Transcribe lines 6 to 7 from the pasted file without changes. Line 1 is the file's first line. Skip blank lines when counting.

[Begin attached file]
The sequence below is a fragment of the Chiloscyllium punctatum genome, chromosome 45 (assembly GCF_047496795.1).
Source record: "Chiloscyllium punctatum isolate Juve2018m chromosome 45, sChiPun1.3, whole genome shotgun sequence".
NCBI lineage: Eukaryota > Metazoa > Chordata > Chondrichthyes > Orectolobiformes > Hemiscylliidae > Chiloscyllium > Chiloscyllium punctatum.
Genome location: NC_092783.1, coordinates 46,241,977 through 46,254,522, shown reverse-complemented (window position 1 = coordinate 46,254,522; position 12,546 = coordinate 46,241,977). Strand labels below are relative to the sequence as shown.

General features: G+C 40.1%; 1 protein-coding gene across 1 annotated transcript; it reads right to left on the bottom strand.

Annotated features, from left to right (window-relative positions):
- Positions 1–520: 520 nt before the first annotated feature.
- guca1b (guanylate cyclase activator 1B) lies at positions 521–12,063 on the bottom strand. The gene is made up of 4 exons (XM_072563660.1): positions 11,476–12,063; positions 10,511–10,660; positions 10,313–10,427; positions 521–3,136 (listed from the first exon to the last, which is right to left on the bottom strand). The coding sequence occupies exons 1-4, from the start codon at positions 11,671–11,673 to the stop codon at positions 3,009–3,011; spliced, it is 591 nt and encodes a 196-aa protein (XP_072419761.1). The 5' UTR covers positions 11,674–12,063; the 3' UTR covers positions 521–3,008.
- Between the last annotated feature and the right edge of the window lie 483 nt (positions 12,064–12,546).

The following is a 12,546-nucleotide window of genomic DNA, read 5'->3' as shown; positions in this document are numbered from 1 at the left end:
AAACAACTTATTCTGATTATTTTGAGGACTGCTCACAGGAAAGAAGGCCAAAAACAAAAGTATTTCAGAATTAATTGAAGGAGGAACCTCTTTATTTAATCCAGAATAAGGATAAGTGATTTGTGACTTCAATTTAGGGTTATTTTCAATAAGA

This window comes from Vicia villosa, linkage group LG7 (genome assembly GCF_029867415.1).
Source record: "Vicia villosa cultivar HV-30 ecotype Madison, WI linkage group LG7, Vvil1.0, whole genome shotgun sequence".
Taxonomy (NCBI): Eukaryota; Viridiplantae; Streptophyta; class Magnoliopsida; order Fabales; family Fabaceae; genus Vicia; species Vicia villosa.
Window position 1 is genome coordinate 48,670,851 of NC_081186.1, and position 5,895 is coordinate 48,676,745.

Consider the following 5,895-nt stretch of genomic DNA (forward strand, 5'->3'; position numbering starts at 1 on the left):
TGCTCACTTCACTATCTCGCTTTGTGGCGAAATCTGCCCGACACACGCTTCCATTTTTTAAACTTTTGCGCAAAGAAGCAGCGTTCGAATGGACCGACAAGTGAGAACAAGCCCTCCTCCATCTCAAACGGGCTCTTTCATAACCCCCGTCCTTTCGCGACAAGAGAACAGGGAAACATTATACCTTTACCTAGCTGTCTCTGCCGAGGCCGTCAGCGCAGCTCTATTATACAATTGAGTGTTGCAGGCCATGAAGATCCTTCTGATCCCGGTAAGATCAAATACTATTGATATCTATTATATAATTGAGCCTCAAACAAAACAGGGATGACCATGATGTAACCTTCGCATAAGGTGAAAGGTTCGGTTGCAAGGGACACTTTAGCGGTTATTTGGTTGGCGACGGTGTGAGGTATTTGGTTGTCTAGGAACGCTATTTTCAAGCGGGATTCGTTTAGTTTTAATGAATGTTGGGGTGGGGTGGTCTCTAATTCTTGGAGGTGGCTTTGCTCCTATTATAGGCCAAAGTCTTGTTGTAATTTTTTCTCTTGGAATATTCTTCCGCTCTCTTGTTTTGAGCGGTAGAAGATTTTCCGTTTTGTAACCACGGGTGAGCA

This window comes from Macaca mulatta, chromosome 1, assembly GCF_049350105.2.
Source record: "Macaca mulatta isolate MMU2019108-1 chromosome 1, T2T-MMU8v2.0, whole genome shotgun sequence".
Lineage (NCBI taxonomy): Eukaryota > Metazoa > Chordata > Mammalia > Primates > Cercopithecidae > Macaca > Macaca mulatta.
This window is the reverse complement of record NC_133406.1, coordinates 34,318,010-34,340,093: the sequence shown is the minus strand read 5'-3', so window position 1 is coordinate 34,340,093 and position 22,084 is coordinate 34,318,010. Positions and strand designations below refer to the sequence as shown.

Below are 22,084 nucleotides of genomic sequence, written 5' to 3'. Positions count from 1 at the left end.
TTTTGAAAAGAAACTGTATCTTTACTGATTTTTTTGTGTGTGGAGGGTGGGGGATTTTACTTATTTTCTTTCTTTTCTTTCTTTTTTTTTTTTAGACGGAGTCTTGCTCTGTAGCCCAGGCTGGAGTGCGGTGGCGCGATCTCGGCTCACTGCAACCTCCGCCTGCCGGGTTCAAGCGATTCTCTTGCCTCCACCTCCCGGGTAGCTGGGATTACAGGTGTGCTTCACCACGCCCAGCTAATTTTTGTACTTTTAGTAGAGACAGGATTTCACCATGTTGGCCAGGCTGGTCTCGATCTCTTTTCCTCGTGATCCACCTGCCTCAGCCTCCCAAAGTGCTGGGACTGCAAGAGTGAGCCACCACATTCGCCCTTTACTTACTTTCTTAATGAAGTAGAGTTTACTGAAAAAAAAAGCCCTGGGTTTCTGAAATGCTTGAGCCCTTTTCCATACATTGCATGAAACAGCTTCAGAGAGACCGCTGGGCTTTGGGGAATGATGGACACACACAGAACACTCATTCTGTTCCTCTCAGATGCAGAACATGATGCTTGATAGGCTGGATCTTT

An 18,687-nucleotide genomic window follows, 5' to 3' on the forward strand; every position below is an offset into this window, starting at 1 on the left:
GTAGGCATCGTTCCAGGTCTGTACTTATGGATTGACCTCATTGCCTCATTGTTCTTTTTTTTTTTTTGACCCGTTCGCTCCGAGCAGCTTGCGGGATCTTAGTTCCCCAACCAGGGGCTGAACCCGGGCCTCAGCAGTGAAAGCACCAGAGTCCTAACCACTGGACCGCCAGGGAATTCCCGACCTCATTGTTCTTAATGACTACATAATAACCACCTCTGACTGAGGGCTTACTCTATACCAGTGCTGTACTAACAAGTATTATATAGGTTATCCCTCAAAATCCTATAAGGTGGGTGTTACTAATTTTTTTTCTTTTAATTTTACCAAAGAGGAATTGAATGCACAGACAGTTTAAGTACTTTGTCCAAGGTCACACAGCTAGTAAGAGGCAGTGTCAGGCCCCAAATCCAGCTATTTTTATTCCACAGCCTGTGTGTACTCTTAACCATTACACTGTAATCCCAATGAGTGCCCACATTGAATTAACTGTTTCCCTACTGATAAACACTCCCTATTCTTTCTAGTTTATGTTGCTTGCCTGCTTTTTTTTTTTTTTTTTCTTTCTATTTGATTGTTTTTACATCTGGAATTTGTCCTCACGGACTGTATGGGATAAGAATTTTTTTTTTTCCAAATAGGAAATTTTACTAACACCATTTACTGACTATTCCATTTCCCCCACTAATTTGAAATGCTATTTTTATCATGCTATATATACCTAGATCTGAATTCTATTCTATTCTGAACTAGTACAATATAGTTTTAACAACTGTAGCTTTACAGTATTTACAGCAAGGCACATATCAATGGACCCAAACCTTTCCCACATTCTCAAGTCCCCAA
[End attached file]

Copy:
Annotated features, from left to right (window-relative positions):
- Positions 1–520: 520 nt before the first annotated feature.